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The Private Life of Sherlock Holmes

The Private Life of Sherlock Holmes(1970)

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teaser The Private Life of Sherlock Holmes (1970)

It was Billy Wilder's biggest, most costly movie and for a comedy with so many funny lines, The Private Life of Sherlock Holmes (1970) gave the great writer-director little but heartbreak.

Wilder had been a fan of Arthur Conan Doyle's Sherlock Holmes mysteries for years before he made his first move towards creating his own piece of Sherlockiana. While in England shooting Witness for the Prosecution (1957), Wilder got permission from the late author's estate for a Broadway musical about the great detective. "I would have preferred doing it as a movie but, at that time, you couldn't show on the screen the things about Holmes I wanted to show."

Finding no backers for a stage production, Wilder changed his mind about a movie version after the success of his racy film Irma la Douce (1963). Originally Peter O'Toole was to star as Holmes with Peter Sellers as Watson. Alan Jay Lerner and Frederick Loewe of Gigi (1958) and My Fair Lady (1964) fame were to supply the songs. However, after Sellers suffered a series of heart attacks on the set of Wilder's Kiss Me, Stupid (1964), the project fell apart.

Finally in 1968, Wilder managed to get The Private Life of Sherlock Holmes underway. He and his co-scenarist I.A.L. Diamond conceived a 165-minute long Holmes extravaganza featuring four complete adventures plus prologue and epilogue. The production was a troubled one, full of technical snafus like having to reshoot the entire Loch Ness sequence (the real location was too difficult to properly light among other problems). Leading lady Genevieve Page recalled in Charlotte Chandler's biography, Nobody's Perfect: Billy Wilder, "When we lost our Loch Ness monster, he wasn't too concerned, even though he was also the producer. He was more concerned about how the man who made it felt when all his work sank to the bottom of the Loch Ness. He went over and comforted him." She was referring to special effects man Wally Veevers's elaborate "monster," which worked beautifully until they gave it a test run in the Loch Ness. After its failure, Wilder decided to shoot it in miniature in the studio."

The Private Life of Sherlock Holmes was made during a period when Hollywood was sinking its money into road show movies running three hours or more with engagements only at exclusive theaters. Unfortunately, by the time of this film's release in 1970, the fad was long past and the producers insisted on an average-length film. Called to the shooting of his next film, Avanti! (1972), Wilder had to leave the film in the producers' hands. It was chopped down to a mere two of the four original storylines. In the interview book by Cameron Crowe, Conversations with Wilder, the director recalled, "when I came back [from Paris], it was an absolute disaster, the way it was cut. The whole prologue was cut, a half-sequence was cut. I had tears in my eyes as I looked at the thing...It was the most elegant picture I've ever shot."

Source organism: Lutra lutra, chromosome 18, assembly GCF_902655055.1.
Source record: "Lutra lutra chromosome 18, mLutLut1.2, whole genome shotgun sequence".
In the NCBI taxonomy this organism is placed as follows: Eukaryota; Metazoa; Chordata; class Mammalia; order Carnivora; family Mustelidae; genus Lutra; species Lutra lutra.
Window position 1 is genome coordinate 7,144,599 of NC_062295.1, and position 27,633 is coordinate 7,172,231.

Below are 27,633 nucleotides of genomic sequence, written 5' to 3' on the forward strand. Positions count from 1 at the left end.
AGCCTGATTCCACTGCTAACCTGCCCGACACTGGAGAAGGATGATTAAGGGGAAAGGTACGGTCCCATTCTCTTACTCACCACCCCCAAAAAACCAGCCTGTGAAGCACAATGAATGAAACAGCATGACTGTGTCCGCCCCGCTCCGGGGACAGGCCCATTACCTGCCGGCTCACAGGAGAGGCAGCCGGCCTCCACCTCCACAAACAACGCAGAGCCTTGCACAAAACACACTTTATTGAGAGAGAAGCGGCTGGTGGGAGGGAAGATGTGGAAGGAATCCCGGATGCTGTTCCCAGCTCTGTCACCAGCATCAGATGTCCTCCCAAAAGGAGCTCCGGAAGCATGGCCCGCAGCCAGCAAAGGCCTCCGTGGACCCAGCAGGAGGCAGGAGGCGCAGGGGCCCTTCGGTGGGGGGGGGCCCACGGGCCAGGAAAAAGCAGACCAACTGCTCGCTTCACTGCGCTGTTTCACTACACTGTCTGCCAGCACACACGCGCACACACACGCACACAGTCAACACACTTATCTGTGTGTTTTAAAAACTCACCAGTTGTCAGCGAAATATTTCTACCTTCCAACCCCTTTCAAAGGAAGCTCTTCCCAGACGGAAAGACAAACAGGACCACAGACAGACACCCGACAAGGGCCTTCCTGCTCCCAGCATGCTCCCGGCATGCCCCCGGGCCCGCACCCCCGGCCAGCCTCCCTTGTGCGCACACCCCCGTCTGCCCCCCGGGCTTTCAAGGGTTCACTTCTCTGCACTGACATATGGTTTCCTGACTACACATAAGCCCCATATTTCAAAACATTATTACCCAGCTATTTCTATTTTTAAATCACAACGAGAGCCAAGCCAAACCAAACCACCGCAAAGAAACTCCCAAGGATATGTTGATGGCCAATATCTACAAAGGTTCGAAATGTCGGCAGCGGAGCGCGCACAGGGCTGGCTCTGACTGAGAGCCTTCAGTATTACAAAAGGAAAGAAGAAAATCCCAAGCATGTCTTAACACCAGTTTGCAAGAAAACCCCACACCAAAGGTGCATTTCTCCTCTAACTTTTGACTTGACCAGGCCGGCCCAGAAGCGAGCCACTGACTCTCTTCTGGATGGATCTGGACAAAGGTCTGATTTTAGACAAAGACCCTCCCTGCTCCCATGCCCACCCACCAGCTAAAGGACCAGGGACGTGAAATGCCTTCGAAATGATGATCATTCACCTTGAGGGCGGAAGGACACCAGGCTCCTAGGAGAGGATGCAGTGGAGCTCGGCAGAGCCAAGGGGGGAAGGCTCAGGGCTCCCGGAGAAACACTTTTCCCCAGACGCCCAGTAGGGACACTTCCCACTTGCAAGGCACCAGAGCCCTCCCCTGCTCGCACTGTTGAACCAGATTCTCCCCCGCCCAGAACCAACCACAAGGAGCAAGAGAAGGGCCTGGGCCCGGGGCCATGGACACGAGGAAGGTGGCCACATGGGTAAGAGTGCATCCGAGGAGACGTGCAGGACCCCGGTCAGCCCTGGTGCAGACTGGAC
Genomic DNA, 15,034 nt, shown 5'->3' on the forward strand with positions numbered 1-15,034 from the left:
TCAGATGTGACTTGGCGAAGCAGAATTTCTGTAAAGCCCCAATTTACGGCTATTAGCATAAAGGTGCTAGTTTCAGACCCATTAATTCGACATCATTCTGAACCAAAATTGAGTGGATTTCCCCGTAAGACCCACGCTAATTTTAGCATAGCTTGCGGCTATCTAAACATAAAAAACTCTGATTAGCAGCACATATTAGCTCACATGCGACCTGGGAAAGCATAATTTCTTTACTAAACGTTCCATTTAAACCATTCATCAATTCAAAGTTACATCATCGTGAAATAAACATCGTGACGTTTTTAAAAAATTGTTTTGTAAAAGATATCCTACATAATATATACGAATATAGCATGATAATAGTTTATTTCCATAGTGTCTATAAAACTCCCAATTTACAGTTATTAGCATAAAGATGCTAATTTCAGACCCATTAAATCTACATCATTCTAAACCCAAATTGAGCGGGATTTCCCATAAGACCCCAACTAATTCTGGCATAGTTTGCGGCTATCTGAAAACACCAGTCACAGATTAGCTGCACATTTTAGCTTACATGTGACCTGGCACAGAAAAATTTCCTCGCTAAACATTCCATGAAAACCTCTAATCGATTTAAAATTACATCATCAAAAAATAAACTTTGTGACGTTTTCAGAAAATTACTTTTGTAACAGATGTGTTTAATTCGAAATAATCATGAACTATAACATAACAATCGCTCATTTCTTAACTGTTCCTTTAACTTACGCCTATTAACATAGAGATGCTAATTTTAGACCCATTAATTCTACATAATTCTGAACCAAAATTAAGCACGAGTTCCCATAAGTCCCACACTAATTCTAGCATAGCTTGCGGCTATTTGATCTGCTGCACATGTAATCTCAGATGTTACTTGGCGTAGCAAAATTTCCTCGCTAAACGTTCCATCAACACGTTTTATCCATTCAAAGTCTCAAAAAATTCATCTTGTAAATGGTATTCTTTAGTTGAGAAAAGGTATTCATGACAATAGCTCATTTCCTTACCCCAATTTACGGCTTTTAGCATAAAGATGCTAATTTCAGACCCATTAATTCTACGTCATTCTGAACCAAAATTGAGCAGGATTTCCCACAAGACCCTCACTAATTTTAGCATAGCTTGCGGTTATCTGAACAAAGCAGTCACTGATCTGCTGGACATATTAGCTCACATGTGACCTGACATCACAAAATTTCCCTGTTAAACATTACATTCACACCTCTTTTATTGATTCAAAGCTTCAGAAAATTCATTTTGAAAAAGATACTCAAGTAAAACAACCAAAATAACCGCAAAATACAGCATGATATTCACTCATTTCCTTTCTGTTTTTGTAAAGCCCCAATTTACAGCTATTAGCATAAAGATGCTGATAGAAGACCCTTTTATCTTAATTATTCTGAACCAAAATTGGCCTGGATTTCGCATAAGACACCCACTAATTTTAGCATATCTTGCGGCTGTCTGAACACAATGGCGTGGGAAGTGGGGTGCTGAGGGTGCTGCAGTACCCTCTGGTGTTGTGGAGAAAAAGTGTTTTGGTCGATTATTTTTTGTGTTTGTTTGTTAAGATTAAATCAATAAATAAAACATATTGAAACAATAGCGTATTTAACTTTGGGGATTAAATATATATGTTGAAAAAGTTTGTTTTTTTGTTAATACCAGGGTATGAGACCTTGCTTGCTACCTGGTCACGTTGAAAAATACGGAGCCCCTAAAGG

The cutting did not help the movie at the box office. Critics thought Wilder was making fun of Sherlock Holmes in his usual sarcastic way. Only years after its failure did fans and critics rediscover The Private Life of Sherlock Holmes, the history of its creation and the love and insight intended for its central figure. Andrew Sarris, in his overview of the American sound cinema, went so far as to dub it "one of the greatest films of the Seventies." By then, sadly, most of the original elements of the movie's missing material had been destroyed.

Fortunately, enough of Wilder's original approach to Holmes remains to create a fascinating portrait. These two adventures allow Holmes' fellow investigator Dr. Watson (Colin Blakely) a special insight into his friend's addiction to a seven-percent solution of cocaine ("Five percent!" Holmes says in the film. "Don't you think I know you've been diluting it behind my back!"), and his estrangement from women ("I don't dislike women, I just mistrust them. The twinkle in the eye and the arsenic in the soup..."). Shakespearean actor Robert Stephens delivers Wilder and Diamond's bon mots with flair while capturing the melancholy in the soul of this "thinking machine."

Other delights of this movie are performances by Genevieve Page (El Cid (1961), Belle de jour, 1967) as a mysterious client and Christopher Lee as Sherlock's smarter brother Mycroft. Miklos Rozsa (Spellbound (1945), Ben-Hur, 1959) adapted the film's beautiful score from his own 1956 Violin Concerto and appears in a cameo as the conductor of Swan Lake.

Producer: Billy Wilder, I.A.L. Diamond
Director: Billy Wilder
Screenplay: I.A.L. Diamond, Arthur Conan Doyle, Billy Wilder
Cinematography: Christopher Challis
Film Editing: Ernest Walter
Art Direction: Tony Inglis
Music: Miklos Rozsa
Cast: Robert Stephens (Sherlock Holmes), Colin Blakely (Dr. Watson), Genevieve Page (Gabrielle Valladon), Christopher Lee (Mycroft Holmes), Tamara Toumanova (Madame Petrova), Clive Revill (Rogozhin).
C-126m. Letterboxed.

by Brian Cady

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